Order modifiers are not being considered with planning exceptions or emergencies

This is related with How to work with "Warning icons" in Planning Worksheet

Here, we have an scenario where NAV does not respect order modifiers (maximum/multiple/minimum order quantity) when there are exceptions. As we mentioned in earlier post, exceptions are ... exceptions!!! Yeah, I know you might have an issue but, isn't this a situation that should occur exceptionally in your customer? If for whatever reason, these are not exceptions, you might have an issue with your planning parameters. When NAV flags the Warning Icon, it means there are exceptional situations like negative inventory, stock below safety stock,  ...

The issue here is that customers treat all these scenarios differently. If we have the inventory level below safety stock, one customer might wait for the next planned replenishment to increase the ordered quantity. Other customers might create an urgent replenishment for the required quantity regardless of order modifiers since safety stock should not be rounded with order modifiers (it increases safety level in fact) ... Or ... whatever. Exceptions are treated differently. We mentioned this on that previous blog. What we also mentioned is that NAV design does not activate the "Accept Action Message" flag when this is an exception. What this means is that NAV is not suggesting a replenishment. It just warns the user of this exceptional situation for the user to take decission on how to address this. Thus, it should only be understood as NAV warning you that an exceptional situation exists.

And, that is why NAV does not respect order modifiers. It only warns the user about an exception situation (ie. inventory level is 20 pcs below safety stock). It does not suggest the user to replenish (ie. it does not suggest to replenish 20 pcs). Thus, user need to decide what is the best to address this exception ... and to consider order modifiers if required.

As stated, different customers treat exceptions differently. From a standard code, it is true we are not taking into consideration the order modifiers ... but this is an exception and should not occur but in very rare times. Thus, we need to manage customer in the fact that this should not happen to them frequently and that we are not suggesting anything ... we are only flaging the exceptional scenario for the user to decide action to take.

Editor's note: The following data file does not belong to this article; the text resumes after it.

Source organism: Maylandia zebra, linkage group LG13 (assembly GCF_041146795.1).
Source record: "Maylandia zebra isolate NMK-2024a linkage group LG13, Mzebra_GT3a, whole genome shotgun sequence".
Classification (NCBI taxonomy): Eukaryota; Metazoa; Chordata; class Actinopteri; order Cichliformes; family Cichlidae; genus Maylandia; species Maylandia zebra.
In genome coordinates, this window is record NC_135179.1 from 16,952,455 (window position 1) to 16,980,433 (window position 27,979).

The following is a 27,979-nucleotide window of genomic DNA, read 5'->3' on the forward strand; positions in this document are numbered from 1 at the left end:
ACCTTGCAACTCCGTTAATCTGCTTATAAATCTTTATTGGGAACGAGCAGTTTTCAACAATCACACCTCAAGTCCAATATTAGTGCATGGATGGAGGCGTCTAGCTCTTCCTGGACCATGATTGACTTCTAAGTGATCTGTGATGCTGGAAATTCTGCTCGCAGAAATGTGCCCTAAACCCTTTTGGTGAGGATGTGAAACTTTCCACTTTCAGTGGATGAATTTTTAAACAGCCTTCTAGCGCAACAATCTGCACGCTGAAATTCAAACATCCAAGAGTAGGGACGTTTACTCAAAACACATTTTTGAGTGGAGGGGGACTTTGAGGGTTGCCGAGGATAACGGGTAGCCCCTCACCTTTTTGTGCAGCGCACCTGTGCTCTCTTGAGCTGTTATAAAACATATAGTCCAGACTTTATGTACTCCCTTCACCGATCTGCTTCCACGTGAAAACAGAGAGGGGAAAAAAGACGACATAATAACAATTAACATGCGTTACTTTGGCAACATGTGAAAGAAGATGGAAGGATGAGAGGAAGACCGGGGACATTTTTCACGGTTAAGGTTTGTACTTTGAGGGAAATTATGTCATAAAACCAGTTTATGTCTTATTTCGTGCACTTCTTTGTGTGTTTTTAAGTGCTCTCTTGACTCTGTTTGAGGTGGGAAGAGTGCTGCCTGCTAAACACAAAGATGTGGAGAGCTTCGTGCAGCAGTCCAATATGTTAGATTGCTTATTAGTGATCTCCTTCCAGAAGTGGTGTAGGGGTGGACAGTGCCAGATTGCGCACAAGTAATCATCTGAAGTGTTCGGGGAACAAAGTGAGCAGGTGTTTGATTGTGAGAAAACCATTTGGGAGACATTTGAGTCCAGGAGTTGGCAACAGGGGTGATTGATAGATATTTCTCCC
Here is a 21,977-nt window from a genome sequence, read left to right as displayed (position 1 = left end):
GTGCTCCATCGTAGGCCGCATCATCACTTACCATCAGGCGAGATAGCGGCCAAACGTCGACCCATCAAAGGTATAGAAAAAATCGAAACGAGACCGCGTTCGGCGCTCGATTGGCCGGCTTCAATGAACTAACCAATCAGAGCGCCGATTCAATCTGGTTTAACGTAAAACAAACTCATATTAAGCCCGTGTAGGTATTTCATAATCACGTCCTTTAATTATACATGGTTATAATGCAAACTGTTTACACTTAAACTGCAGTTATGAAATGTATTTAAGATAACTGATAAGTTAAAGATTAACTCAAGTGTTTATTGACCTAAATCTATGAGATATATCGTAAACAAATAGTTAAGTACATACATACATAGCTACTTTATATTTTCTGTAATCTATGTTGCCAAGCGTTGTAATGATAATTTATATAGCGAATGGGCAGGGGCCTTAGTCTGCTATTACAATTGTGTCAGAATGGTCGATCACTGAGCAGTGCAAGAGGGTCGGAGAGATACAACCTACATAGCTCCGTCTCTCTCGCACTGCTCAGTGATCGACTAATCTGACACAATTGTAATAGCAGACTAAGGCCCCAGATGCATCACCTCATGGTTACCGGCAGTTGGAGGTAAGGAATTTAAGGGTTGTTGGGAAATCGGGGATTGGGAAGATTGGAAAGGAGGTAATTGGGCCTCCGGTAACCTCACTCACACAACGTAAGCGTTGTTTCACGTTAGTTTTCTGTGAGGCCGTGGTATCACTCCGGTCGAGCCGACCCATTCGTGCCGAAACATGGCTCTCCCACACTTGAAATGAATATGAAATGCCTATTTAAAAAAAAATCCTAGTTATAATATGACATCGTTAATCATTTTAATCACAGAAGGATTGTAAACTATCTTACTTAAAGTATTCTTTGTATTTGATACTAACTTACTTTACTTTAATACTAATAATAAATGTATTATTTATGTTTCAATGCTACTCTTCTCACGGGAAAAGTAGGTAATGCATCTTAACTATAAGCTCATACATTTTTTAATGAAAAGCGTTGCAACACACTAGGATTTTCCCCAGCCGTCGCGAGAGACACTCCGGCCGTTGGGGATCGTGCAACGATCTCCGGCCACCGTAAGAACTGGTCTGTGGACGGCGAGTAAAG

Comments (2)

  1. Lars Tvis says:

    I understand the reasoning your are stating and think it makes fairly good sense. But i think i would be an improvement to NAV if it was possible to setup the way the system works. As you state customers to things differently but in my view it all comes down to whether or not we respect the order modifiers when we go below safety stop. And here it would be an improvement of NAV to have that choice as a setup parameter.

  2. mark.hamblin@pacesettersolutions.com says:

    I completely disagree with not respecting order modifiers for "exceptions".  In many cases, those modifiers represent the only way the product can be physically ordered.  For example, someone may have a minimum order qty of 100 because that is the smallest quantity the vendor will sell.  If NAV suggests that they buy 5, that is not possible to do, meaning the planner has to jump through hoops to address this (e.g., if he orders more, he then has to ignore messages on subsequent planning runs).  The warning messages are not that helpful, and require additional clicking to review and analyse.

    In another scenario that's quite common, people want to use lot-for-lot with a safety stock, but when they go below safety stock, they want to order a minimum qty – not just enough to take them back to the safety stock level.

    In short, NAV should not be making suggestions that cannot be physically carried out, and should make it as easy as possible on the planner to do their job.  We have fixed the NAV behaviour many times, as every client I've dealt with wants those modifiers respected.  At the very least, this should be an option in the base product.

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